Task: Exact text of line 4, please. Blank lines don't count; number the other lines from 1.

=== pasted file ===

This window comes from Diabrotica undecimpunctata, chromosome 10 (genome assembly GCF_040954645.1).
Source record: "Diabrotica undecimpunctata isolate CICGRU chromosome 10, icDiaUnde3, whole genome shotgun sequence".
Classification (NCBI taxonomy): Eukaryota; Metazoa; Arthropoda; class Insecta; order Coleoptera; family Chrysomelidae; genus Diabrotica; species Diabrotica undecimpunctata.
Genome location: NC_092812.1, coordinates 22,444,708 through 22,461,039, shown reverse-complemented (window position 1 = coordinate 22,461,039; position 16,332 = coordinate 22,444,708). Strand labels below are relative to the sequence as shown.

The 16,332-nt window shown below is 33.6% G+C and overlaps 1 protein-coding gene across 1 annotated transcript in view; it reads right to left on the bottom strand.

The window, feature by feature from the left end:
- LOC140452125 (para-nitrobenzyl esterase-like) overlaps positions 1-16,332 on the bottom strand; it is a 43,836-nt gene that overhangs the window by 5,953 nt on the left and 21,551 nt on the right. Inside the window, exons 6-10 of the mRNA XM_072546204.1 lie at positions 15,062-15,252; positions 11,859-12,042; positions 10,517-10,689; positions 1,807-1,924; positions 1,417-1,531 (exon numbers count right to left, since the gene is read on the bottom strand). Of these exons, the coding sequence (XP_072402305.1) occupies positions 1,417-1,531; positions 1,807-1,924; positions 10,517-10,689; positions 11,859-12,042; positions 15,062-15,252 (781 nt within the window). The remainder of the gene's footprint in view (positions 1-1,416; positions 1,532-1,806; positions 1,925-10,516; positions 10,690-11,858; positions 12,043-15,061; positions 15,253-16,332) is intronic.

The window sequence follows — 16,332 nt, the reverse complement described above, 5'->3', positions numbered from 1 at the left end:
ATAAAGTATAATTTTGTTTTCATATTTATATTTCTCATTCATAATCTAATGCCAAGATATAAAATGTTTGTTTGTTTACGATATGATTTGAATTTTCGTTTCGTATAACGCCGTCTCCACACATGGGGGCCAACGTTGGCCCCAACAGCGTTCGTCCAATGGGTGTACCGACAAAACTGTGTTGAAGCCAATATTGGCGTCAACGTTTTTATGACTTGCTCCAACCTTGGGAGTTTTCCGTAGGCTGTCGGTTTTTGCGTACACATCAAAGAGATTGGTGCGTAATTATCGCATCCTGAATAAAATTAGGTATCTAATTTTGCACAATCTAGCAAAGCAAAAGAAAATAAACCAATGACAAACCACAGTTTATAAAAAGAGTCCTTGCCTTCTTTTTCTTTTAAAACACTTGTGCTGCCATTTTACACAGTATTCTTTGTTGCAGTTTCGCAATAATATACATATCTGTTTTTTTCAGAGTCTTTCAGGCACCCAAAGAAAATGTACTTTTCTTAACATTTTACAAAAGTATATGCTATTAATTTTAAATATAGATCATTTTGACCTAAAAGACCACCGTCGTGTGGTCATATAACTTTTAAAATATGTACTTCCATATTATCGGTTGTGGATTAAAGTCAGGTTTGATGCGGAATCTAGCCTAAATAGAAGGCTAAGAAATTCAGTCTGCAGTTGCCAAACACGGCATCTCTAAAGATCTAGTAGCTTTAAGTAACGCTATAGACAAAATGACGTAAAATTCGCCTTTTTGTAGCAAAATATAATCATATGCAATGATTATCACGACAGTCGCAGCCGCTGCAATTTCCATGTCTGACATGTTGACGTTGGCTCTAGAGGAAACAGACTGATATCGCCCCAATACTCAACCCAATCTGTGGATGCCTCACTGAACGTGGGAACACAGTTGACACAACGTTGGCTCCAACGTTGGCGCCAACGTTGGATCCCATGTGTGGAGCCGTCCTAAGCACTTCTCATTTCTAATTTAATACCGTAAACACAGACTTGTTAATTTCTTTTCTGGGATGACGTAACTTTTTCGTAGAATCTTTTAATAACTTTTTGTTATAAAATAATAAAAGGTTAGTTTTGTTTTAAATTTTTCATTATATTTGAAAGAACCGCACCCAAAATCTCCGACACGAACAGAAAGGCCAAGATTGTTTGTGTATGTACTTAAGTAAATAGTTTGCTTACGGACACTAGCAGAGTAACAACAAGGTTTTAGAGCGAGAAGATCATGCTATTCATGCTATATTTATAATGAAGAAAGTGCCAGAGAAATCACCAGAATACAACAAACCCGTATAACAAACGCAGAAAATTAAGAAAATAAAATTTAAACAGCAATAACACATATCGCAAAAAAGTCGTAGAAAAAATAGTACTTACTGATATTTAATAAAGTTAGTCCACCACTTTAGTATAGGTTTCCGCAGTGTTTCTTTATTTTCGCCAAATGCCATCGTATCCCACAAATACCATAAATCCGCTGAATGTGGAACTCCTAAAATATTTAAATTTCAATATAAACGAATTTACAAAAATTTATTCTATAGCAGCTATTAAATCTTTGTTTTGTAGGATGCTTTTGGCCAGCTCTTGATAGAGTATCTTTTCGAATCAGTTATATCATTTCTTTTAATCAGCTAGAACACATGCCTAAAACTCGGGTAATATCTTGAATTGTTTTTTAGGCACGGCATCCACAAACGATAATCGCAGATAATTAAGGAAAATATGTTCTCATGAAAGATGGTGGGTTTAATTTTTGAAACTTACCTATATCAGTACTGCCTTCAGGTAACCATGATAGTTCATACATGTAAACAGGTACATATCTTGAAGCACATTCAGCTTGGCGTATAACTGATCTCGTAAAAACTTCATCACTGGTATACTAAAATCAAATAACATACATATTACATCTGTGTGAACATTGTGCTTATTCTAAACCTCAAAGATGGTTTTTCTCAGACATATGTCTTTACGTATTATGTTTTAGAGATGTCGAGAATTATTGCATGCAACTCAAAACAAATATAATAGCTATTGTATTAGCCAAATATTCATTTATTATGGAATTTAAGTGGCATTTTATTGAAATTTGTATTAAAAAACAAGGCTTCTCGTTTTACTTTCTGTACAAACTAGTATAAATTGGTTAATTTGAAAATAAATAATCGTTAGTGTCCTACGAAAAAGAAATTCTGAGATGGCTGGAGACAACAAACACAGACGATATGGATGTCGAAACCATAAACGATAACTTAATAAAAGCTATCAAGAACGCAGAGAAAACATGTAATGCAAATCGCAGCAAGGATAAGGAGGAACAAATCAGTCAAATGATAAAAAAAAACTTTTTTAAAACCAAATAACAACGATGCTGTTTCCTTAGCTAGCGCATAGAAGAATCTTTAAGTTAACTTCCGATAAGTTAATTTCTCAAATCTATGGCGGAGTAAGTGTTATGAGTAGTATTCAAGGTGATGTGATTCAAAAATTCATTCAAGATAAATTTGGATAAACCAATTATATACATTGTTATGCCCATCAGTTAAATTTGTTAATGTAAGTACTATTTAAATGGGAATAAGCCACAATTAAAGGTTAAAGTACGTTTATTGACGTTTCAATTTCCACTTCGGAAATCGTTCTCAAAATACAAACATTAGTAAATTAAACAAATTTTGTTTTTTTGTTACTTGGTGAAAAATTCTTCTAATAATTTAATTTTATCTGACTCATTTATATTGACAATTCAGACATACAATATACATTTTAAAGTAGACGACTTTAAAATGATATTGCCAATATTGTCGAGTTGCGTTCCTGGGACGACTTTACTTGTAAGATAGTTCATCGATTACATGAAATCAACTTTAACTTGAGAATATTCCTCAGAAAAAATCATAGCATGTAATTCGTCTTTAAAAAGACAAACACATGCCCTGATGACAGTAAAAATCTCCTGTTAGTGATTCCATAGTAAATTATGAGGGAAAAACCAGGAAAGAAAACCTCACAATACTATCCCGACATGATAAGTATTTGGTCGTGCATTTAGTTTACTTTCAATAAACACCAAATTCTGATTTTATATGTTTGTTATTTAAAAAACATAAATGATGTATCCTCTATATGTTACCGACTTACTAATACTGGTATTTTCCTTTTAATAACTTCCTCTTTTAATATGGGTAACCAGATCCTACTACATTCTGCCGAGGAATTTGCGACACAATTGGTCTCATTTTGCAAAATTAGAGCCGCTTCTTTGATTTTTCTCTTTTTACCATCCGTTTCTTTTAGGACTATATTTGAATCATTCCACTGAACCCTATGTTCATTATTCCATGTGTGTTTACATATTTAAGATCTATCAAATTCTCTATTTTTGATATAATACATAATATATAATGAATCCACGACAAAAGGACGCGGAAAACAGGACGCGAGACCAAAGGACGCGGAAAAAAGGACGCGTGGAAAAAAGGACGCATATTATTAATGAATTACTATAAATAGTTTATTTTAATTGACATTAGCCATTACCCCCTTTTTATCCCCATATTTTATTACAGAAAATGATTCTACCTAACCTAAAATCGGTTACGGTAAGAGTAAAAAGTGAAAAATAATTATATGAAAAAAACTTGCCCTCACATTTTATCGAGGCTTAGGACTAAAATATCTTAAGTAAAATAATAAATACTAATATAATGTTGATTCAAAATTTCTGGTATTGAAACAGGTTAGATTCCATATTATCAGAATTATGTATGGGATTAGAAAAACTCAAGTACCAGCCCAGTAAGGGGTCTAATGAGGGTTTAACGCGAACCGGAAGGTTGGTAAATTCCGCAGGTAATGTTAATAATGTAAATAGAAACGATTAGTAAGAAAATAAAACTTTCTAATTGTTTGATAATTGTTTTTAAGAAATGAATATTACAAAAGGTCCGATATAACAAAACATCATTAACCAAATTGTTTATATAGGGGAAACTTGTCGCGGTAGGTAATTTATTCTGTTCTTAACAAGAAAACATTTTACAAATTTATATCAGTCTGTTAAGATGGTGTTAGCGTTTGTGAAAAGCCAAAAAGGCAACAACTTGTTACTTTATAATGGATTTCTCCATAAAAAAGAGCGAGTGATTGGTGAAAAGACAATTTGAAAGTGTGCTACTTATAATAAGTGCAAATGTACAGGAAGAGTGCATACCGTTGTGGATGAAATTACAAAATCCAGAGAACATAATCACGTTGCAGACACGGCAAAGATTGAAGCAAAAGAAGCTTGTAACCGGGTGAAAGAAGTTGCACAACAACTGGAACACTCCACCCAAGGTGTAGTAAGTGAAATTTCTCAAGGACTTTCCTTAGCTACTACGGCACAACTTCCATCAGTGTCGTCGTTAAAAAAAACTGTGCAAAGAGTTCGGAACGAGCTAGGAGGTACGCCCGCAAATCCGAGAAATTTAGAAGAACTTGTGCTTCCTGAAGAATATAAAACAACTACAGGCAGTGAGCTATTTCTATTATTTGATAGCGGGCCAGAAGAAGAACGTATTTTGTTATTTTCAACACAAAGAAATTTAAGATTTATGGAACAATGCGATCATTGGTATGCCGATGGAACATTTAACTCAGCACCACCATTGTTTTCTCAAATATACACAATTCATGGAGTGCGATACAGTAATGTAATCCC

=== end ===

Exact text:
Genome location: NC_092812.1, coordinates 22,444,708 through 22,461,039, shown reverse-complemented (window position 1 = coordinate 22,461,039; position 16,332 = coordinate 22,444,708). Strand labels below are relative to the sequence as shown.